Get the Flash Player to see this player.
For some records, the quality of the songs on them is only part of their lasting appeal; the historical merit of the record coming along when it did is part of the story too, as is the personality of the band as it appeared at the moment the tape rolled. That all contributes to the make-up of a classic album but, more than that, there is something intangible about the music which causes it to continue standing out years after its release, just as it did when it was brand new. The new reissue of Propagandhi's debut album, How To Clean Everything, exemplifies all of that; it stood peerless in 1993 (in part because no one in Canada was making punk like this, and no one was coming out of the wilds of Winnipeg to do it – that's for sure), and the reissue stands as proof both of its quality and the fact that no one makes punk rock records like this anymore. Now – twenty years after its original release – readers would be hard-pressed to find anyone as fast, as smart or as funny as Propagandhi was on How To Clean Everything.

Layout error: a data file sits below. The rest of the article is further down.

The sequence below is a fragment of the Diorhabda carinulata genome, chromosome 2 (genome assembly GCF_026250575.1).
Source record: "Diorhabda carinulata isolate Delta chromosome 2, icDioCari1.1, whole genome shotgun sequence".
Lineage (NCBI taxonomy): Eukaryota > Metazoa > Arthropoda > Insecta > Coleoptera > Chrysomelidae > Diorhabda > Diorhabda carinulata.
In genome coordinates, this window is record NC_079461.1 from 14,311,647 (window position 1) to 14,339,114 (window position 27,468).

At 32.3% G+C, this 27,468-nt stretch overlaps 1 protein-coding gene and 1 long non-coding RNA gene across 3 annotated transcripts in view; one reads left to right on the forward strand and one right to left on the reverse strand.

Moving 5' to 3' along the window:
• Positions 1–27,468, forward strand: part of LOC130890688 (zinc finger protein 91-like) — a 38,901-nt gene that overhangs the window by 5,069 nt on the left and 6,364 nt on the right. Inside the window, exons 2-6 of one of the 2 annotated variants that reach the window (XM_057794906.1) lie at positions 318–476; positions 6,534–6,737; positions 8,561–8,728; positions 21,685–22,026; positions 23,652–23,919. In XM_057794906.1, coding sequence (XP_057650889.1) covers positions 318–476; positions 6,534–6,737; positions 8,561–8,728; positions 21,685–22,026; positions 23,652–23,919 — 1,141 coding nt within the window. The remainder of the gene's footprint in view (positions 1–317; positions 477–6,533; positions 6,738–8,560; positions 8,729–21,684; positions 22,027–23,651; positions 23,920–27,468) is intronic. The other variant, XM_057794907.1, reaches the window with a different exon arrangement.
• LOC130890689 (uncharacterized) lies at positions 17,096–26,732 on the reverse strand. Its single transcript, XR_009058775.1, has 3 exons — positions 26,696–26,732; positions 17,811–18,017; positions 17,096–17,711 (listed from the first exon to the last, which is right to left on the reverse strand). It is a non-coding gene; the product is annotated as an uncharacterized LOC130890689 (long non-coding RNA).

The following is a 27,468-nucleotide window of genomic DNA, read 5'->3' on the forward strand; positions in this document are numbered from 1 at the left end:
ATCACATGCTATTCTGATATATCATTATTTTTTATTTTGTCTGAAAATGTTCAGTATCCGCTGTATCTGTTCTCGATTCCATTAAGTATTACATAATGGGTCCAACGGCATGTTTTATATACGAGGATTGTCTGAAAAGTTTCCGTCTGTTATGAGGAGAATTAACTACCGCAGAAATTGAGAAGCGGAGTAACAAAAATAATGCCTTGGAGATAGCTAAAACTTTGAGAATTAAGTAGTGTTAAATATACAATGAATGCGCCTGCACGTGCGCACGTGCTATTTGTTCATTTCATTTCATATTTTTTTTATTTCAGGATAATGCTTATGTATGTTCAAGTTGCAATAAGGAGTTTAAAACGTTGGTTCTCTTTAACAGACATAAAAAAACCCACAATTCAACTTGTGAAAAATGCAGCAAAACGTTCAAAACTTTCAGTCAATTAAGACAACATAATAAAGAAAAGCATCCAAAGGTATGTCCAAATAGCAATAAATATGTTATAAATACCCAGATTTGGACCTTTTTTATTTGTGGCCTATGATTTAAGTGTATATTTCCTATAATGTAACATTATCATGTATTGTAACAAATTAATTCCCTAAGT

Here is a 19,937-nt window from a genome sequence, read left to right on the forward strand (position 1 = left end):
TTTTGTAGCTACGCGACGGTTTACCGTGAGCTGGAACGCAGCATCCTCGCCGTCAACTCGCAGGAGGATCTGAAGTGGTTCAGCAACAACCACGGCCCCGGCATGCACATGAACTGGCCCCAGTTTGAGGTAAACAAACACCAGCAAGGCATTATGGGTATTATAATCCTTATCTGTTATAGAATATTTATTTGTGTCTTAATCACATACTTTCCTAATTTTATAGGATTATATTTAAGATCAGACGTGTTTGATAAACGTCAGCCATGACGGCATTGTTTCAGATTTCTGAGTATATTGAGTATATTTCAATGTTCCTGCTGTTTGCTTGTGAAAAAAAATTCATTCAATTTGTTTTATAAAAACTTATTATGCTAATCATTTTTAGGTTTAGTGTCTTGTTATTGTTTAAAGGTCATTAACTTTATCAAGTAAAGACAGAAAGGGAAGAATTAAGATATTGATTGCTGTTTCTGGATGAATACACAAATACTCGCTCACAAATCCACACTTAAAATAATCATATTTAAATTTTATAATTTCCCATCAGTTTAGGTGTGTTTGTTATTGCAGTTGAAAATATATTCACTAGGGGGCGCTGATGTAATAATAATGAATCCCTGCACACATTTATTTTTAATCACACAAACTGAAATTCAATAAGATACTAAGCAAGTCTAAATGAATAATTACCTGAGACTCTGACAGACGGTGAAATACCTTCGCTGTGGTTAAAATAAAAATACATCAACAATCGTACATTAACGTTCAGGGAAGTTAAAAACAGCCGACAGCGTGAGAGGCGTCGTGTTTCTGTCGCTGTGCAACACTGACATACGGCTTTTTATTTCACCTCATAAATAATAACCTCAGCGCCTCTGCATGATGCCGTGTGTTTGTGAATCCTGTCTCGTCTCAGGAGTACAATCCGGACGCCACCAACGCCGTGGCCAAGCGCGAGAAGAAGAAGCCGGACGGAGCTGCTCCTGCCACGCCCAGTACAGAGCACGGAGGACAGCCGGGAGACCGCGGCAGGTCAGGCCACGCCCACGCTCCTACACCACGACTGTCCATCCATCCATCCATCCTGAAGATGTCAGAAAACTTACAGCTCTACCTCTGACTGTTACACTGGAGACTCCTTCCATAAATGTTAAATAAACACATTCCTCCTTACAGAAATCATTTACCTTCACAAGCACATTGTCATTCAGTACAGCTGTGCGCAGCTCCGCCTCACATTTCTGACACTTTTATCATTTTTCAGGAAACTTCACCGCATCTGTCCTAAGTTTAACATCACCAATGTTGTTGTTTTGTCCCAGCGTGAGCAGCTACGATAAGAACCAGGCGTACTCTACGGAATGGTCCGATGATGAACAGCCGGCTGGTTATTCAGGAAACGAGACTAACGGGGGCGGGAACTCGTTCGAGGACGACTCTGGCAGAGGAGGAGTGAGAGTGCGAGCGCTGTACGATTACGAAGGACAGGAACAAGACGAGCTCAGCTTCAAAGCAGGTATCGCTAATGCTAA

Even with all that said in advance though, those who have never heard How To Clean Everything before will be totally blindsided by what hits them the moment the aptly-entitled “Anti-Manifesto” hits them to open the record. Even now – twenty years after it was originally released – that opening cut has enough wallop to make those who hear it snap to attention; from Jord Samolesky's count in, Propagandhi shatters the expectations that anyone might have had of them by blowing all comers off the line with pure bolts of speed. The speed of Chris Hannah's SG assault is astounding, but even more remarkable is just how tight and solid the band is; by 1993, hardcore bands like Minor Threat, Black Flag, Circle Jerks and NOFX had already broken land speed records in punk with their sometimes unrelenting assaults, but Propagandhi's mix of raw speed with pop-punk and melodic hardcore set a different kind of precedent. There are no stray sparks of chaos, everything in the mix on this song is tightly wound and locked down and, when they unload it here, the band rams down listeners' collective throat quickly and then gets out. “Anti-Manifesto” could be seen as a force of nature or as a thin slice of genius but, either way, that it comes out of nowhere makes it just that much better; there is a lean and scrappiness to Hannah's vocal which screams that he has something to say, but he also wants to be liked (the “While we entertain, we're still knee-deep in shit” line gives that up pretty plainly) and the combination of those two desires delivers a perfect hook. This early, Propagandhi is all about an equal mix of lovable come-ons and dismissive kiss-offs, and it's all essential listening.